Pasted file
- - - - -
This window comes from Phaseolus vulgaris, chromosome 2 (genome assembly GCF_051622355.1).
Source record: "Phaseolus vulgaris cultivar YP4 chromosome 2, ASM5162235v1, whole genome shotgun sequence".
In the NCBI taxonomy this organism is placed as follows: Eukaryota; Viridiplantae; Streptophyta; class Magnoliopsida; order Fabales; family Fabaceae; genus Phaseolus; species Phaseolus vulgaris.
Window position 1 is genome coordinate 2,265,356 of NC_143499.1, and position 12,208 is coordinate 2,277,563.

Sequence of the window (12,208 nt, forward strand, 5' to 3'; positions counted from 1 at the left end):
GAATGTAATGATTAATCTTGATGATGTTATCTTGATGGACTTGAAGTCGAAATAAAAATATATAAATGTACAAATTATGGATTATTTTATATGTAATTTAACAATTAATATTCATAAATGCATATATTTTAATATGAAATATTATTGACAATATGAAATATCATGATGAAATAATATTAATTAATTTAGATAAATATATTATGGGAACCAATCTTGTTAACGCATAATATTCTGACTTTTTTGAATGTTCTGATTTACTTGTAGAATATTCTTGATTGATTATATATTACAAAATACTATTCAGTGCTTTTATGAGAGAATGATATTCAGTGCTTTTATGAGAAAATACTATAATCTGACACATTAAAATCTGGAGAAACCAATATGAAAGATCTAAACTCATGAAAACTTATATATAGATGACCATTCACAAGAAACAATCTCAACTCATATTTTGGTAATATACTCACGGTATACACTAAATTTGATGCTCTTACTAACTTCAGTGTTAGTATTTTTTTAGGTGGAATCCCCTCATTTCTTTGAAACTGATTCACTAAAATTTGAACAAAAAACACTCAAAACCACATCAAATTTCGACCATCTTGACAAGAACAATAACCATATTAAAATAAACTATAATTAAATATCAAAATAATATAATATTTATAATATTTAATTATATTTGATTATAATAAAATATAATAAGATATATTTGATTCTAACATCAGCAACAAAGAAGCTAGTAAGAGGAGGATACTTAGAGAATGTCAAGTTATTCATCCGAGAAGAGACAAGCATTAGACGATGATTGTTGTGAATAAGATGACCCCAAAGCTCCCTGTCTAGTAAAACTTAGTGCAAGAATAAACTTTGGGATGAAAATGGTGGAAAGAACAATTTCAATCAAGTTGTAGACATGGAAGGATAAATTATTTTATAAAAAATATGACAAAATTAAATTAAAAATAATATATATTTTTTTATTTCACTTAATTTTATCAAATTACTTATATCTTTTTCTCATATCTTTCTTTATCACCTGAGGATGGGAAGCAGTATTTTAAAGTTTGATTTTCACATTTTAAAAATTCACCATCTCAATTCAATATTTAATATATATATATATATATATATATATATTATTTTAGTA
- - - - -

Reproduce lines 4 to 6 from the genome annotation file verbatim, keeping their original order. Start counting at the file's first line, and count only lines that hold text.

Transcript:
Window position 1 is genome coordinate 2,265,356 of NC_143499.1, and position 12,208 is coordinate 2,277,563.

Sequence of the window (12,208 nt, forward strand, 5' to 3'; positions counted from 1 at the left end):
GAATGTAATGATTAATCTTGATGATGTTATCTTGATGGACTTGAAGTCGAAATAAAAATATATAAATGTACAAATTATGGATTATTTTATATGTAATTTAACAATTAATATTCATAAATGCATATATTTTAATATGAAATATTATTGACAATATGAAATATCATGATGAAATAATATTAATTAATTTAGATAAATATATTATGGGAACCAATCTTGTTAACGCATAATATTCTGACTTTTTTGAATGTTCTGATTTACTTGTAGAATATTCTTGATTGATTATATATTACAAAATACTATTCAGTGCTTTTATGAGAGAATGATATTCAGTGCTTTTATGAGAAAATACTATAATCTGACACATTAAAATCTGGAGAAACCAATATGAAAGATCTAAACTCATGAAAACTTATATATAGATGACCATTCACAAGAAACAATCTCAACTCATATTTTGGTAATATACTCACGGTATACACTAAATTTGATGCTCTTACTAACTTCAGTGTTAGTATTTTTTTAGGTGGAATCCCCTCATTTCTTTGAAACTGATTCACTAAAATTTGAACAAAAAACACTCAAAACCACATCAAATTTCGACCATCTTGACAAGAACAATAACCATATTAAAATAAACTATAATTAAATATCAAAATAATATAATATTTATAATATTTAATTATATTTGATTATAATAAAATATAATAAGATATATTTGATTCTAACATCAGCAACAAAGAAGCTAGTAAGAGGAGGATACTTAGAGAATGTCAAGTTATTCATCCGAGAAGAGACAAGCATTAGACGATGATTGTTGTGAATAAGATGACCCCAAAGCTCCCTGTCTAGTAAAACTTAGTGCAAGAATAAACTTTGGGATGAAAATGGTGGAAAGAACAATTTCAATCAAGTTGTAGACATGGAAGGATAAATTATTTTATAAAAAATATGACAAAATTAAATTAAAAATAATATATATTTTTTTATTTCACTTAATTTTATCAAATTACTTATATCTTTTTCTCATATCTTTCTTTATCACCTGAGGATGGGAAGCAGTATTTTAAAGTTTGATTTTCACATTTTAAAAATTCACCATCTCAATTCAATATTTAATATATATATATATATATATATATATATTATTTTAGTA